I am sure you have all heard the phrase: if a little is good, a lot is better. That mentality is highly prevalent in athletic populations and in training mentality. Yes, you will always have that group of athletes who don’t feel that they need to practice or workout because they are already freaks and just naturally good at what they do but a lot of your players will put in extra work after practice because they think they can get even better. A lot of coaches also have that mentality and think their players need to be ran into the ground and sore the next day to get better. This is simply not true and can only lead to overtraining and injury.
Anyone who has taken an exercise physiology class will tell you that your body needs time to recover and it is during those times of recovery when you adapt and get better. Research shows that your body needs anywhere from 2-5 (depending on training tenure) days to fully recover from a training session. Your body also has limitations within a training session as well. Depending on what phase your athletes are in (if you are properly programming your workouts), you may need to take at least 2 minutes of recovery between your working sets. If you follow that logic, in a 50-minute training session, you may very well only get a few exercises in. Does that mean your athletes didn’t have an effective workout? Not at all! If you program within scientific and research-backed guidelines, your athletes WILL get better.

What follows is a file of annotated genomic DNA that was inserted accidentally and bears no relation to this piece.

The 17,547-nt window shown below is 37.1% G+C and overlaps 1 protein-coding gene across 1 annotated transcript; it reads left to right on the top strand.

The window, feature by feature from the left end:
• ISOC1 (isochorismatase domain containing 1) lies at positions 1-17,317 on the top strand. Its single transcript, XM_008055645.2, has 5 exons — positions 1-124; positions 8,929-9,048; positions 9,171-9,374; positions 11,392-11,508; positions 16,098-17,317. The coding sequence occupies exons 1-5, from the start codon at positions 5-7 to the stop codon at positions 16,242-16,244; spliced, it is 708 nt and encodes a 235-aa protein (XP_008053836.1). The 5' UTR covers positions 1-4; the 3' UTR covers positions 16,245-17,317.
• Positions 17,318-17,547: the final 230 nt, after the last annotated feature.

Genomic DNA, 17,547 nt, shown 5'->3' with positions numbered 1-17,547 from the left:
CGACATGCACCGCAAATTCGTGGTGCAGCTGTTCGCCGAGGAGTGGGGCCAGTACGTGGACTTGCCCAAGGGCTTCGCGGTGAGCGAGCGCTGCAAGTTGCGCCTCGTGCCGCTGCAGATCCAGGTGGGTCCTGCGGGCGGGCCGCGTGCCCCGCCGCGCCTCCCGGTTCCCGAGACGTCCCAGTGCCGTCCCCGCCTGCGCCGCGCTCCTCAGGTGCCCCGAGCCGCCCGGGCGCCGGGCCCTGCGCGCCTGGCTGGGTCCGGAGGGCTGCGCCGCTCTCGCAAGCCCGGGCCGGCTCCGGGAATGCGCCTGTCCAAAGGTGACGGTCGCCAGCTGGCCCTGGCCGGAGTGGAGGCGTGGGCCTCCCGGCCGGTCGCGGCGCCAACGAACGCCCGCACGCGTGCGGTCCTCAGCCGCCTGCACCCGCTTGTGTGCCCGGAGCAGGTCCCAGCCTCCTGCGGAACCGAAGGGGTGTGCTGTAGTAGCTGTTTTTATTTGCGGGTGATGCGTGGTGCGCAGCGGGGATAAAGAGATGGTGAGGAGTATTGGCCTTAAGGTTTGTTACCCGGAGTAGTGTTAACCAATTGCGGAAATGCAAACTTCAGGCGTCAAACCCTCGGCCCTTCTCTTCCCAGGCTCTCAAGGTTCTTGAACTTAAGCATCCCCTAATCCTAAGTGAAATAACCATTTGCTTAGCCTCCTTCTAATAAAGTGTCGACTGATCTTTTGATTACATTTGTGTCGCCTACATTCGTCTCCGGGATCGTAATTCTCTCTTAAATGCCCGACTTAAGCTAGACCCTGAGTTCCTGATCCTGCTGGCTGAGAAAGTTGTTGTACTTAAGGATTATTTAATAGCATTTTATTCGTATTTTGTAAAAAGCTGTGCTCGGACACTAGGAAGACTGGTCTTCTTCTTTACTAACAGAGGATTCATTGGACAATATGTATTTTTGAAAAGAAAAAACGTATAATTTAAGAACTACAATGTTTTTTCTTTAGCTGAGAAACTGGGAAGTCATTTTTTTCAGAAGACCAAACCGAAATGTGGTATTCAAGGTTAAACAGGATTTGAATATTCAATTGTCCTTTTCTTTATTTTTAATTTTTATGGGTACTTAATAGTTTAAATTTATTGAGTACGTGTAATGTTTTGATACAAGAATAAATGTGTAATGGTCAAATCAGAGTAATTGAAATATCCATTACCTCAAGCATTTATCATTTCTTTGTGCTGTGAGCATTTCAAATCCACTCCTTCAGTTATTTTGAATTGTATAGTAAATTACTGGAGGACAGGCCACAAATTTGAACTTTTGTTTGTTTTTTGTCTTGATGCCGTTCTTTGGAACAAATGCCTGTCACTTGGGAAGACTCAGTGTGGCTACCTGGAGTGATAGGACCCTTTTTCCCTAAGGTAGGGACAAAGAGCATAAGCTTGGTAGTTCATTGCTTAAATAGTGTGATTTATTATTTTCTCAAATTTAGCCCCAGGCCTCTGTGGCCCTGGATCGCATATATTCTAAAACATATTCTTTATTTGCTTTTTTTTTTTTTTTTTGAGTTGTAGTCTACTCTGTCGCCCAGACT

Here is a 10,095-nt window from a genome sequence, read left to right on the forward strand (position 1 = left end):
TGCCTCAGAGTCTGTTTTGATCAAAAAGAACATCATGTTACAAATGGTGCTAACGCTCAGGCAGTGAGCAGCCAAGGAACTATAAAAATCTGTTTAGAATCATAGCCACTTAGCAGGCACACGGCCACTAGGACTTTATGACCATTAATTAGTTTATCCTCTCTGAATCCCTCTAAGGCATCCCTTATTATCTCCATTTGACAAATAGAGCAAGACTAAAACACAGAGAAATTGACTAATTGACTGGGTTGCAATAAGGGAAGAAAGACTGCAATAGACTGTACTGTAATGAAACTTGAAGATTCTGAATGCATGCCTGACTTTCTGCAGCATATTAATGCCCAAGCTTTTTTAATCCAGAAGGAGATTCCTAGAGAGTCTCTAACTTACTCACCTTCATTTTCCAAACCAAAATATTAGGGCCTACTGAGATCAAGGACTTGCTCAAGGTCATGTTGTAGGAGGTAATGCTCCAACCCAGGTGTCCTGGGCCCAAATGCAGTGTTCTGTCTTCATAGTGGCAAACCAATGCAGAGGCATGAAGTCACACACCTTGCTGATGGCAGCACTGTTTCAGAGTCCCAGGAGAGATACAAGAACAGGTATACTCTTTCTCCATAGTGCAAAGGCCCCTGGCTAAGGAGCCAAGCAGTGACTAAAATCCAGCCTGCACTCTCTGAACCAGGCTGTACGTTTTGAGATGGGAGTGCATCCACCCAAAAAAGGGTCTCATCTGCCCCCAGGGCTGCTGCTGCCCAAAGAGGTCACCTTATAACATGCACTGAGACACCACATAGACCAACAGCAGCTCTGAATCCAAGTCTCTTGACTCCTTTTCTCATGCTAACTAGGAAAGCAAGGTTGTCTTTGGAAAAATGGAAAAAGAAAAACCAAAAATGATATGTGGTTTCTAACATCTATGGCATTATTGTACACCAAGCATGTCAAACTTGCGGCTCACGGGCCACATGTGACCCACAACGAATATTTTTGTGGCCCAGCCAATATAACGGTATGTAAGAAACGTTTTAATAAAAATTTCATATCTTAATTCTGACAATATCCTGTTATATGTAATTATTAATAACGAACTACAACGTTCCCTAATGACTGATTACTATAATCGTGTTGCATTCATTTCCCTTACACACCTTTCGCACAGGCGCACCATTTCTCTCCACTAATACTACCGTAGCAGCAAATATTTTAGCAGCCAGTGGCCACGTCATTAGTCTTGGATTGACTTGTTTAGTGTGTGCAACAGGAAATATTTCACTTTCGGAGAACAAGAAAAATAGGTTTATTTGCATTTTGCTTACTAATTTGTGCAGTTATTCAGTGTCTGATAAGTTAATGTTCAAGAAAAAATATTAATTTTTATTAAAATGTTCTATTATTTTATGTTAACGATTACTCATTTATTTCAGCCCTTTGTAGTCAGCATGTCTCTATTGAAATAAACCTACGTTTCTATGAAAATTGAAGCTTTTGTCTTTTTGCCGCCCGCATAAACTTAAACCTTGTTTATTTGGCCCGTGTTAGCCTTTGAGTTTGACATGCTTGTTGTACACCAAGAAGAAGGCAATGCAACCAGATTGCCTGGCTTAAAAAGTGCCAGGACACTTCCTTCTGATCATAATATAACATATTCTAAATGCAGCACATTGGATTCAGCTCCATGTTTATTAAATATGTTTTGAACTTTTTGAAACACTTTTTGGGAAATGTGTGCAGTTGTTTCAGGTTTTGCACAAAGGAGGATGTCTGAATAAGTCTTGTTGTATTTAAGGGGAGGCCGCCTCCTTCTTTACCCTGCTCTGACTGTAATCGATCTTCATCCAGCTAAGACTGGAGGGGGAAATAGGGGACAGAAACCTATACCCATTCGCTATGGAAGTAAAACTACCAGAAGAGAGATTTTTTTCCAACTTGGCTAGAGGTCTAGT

So what about the idea that your athletes need to be sore to have a good workout? This is also not true. Old school training mentality means crushing them during workouts and then running them into the ground during practice. Soreness is not always indicative of a “good” workout. If anything, when it comes to athletic performance, soreness should try to be avoided. I will say it again, YOUR ATHLETES SHOULD NOT FEEL SORE AFTER WORKING OUT. Now, to clarify, soreness is to be expected after the first few workouts of the offseason or when switching phases but it should not be your goal as a strength coach. If they are sore from lifting, then they cannot perform maximally on the field, which is kind of the whole point right? A good strength coach will program the workout in a way that will force his/her athletes to work smart, work hard, but leave feeling good and also feel good the next day. I would rather have my players do 2-3 quality movements 2-3 times per week and feel fresh for practice than to have a killer workout and leave them sore the next day and limit their ability. During the preseason and CERTAINLY during the regular season, don’t be afraid to back off and let your athletes feel good.
Fresh athletes are healthy athletes. Healthy athletes win games.